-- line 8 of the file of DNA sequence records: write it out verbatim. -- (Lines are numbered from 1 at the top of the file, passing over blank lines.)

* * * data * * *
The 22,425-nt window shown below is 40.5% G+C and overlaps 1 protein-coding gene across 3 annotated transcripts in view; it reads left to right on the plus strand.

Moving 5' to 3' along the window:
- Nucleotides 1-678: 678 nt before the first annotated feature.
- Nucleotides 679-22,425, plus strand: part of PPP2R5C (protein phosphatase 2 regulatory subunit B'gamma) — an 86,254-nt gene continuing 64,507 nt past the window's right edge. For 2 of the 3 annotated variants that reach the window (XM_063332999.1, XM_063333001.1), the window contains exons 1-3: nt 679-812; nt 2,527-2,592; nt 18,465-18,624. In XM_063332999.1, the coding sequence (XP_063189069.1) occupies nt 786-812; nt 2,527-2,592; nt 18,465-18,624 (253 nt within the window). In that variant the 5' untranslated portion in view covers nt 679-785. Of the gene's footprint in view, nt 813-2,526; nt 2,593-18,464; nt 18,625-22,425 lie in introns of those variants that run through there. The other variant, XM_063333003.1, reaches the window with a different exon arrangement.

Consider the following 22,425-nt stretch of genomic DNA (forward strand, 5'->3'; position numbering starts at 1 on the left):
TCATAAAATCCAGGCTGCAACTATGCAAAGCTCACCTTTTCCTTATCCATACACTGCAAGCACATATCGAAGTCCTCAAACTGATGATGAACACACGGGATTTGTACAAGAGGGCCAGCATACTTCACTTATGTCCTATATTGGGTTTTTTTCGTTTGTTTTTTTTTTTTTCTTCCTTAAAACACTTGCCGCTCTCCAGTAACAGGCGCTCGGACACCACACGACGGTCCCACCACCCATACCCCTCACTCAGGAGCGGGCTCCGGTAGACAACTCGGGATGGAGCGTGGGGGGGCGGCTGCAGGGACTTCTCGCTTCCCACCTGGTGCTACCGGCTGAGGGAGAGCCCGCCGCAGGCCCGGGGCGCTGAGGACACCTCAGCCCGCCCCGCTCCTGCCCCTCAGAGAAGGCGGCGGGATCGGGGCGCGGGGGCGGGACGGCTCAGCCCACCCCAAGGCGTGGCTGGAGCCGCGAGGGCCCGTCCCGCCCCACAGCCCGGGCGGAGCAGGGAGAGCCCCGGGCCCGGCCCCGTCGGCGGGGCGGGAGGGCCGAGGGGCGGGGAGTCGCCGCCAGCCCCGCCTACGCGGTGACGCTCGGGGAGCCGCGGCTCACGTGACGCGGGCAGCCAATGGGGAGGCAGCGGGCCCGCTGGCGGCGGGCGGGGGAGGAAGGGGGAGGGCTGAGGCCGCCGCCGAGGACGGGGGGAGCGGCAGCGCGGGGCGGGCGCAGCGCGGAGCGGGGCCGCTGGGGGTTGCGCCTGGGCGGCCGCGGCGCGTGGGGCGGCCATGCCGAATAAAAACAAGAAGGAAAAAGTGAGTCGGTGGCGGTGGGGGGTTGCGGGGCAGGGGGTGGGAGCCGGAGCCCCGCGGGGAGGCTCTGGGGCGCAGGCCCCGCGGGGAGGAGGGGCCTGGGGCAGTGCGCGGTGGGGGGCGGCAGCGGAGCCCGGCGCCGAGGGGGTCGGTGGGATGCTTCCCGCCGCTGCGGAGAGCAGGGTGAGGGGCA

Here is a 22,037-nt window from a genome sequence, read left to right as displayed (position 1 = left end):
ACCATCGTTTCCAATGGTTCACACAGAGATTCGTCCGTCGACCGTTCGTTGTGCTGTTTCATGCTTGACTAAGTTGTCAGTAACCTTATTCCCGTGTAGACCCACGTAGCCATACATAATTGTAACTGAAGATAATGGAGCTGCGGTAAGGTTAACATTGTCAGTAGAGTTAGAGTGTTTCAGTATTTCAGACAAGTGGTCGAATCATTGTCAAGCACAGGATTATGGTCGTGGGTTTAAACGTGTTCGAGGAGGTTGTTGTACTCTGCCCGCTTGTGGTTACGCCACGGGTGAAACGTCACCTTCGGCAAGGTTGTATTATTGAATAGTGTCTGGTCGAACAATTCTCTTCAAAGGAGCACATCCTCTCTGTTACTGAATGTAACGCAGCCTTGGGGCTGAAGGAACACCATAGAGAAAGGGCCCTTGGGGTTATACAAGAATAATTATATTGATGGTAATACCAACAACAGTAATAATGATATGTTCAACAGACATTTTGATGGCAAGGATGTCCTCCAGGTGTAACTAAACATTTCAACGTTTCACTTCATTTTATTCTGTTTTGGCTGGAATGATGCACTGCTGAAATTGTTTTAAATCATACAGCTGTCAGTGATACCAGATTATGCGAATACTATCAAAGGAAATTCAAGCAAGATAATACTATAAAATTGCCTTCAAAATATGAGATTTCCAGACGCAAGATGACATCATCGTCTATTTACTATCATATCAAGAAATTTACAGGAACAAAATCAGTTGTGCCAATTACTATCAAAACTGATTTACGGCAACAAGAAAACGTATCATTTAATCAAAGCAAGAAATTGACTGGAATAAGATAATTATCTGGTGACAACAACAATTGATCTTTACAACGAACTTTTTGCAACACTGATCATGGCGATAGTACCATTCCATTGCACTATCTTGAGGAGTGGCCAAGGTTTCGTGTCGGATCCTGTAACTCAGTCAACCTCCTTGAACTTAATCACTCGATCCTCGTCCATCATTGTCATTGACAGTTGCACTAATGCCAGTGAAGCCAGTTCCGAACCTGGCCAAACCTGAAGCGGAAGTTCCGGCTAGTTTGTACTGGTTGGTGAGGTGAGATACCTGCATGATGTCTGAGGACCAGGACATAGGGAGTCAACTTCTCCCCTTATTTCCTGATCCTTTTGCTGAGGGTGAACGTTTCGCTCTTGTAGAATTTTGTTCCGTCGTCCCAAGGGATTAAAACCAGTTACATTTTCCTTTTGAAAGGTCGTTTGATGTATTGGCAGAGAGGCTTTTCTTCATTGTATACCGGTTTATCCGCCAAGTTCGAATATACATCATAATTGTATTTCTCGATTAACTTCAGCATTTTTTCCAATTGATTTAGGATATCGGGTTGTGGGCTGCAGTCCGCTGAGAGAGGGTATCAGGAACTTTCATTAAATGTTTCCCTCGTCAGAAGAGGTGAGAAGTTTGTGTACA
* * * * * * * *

ACCATCGTTTCCAATGGTTCACACAGAGATTCGTCCGTCGACCGTTCGTTGTGCTGTTTCATGCTTGACTAAGTTGTCAGTAACCTTATTCCCGTGTAGACCCACGTAGCCATACATAATTGTAACTGAAGATAATGGAGCTGCGGTAAGGTTAACATTGTCAGTAGAGTTAGAGTGTTTCAGTATTTCAGACAAGTGGTCGAATCATTGTCAAGCACAGGATTATGGTCGTGGGTTTAAACGTGTTCGAGGAGGTTGTTGTACTCTGCCCGCTTGTGGTTACGCCACGGGTGAAACGTCACCTTCGGCAAGGTTGTATTATTGAATAGTGTCTGGTCGAACAATTCTCTTCAAAGGAGCACATCCTCTCTGTTACTGAATGTAACGCAGCCTTGGGGCTGAAGGAACACCATAGAGAAAGGGCCCTTGGGGTTATACAAGAATAATTATATTGATGGTAATACCAACAACAGTAATAATGATATGTTCAACAGACATTTTGATGGCAAGGATGTCCTCCAGGTGTAACTAAACATTTCAACGTTTCACTTCATTTTATTCTGTTTTGGCTGGAATGATGCACTGCTGAAATTGTTTTAAATCATACAGCTGTCAGTGATACCAGATTATGCGAATACTATCAAAGGAAATTCAAGCAAGATAATACTATAAAATTGCCTTCAAAATATGAGATTTCCAGACGCAAGATGACATCATCGTCTATTTACTATCATATCAAGAAATTTACAGGAACAAAATCAGTTGTGCCAATTACTATCAAAACTGATTTACGGCAACAAGAAAACGTATCATTTAATCAAAGCAAGAAATTGACTGGAATAAGATAATTATCTGGTGACAACAACAATTGATCTTTACAACGAACTTTTTGCAACACTGATCATGGCGATAGTACCATTCCATTGCACTATCTTGAGGAGTGGCCAAGGTTTCGTGTCGGATCCTGTAACTCAGTCAACCTCCTTGAACTTAATCACTCGATCCTCGTCCATCATTGTCATTGACAGTTGCACTAATGCCAGTGAAGCCAGTTCCGAACCTGGCCAAACCTGAAGCGGAAGTTCCGGCTAGTTTGTACTGGTTGGTGAGGTGAGATACCTGCATGATGTCTGAGGACCAGGACATAGGGAGTCAACTTCTCCCCTTATTTCCTGATCCTTTTGCTGAGGGTGAACGTTTCGCTCTTGTAGAATTTTGTTCCGTCGTCCCAAGGGATTAAAACCAGTTACATTTTCCTTTTGAAAGGTCGTTTGATGTATTGGCAGAGAGGCTTTTCTTCATTGTATACCGGTTTATCCGCCAAGTTCGAATATACATCATAATTGTATTTCTCGATTAACTTCAGCATTTTTTCCAATTGATTTAGGATATCGGGTTGTGGGCTGCAGTCCGCTGAGAGAGGGTATCAGGAACTTTCATTAAATGTTTCCCTCGTCAGAAGAGGTGAGAAGTTTGTGTACA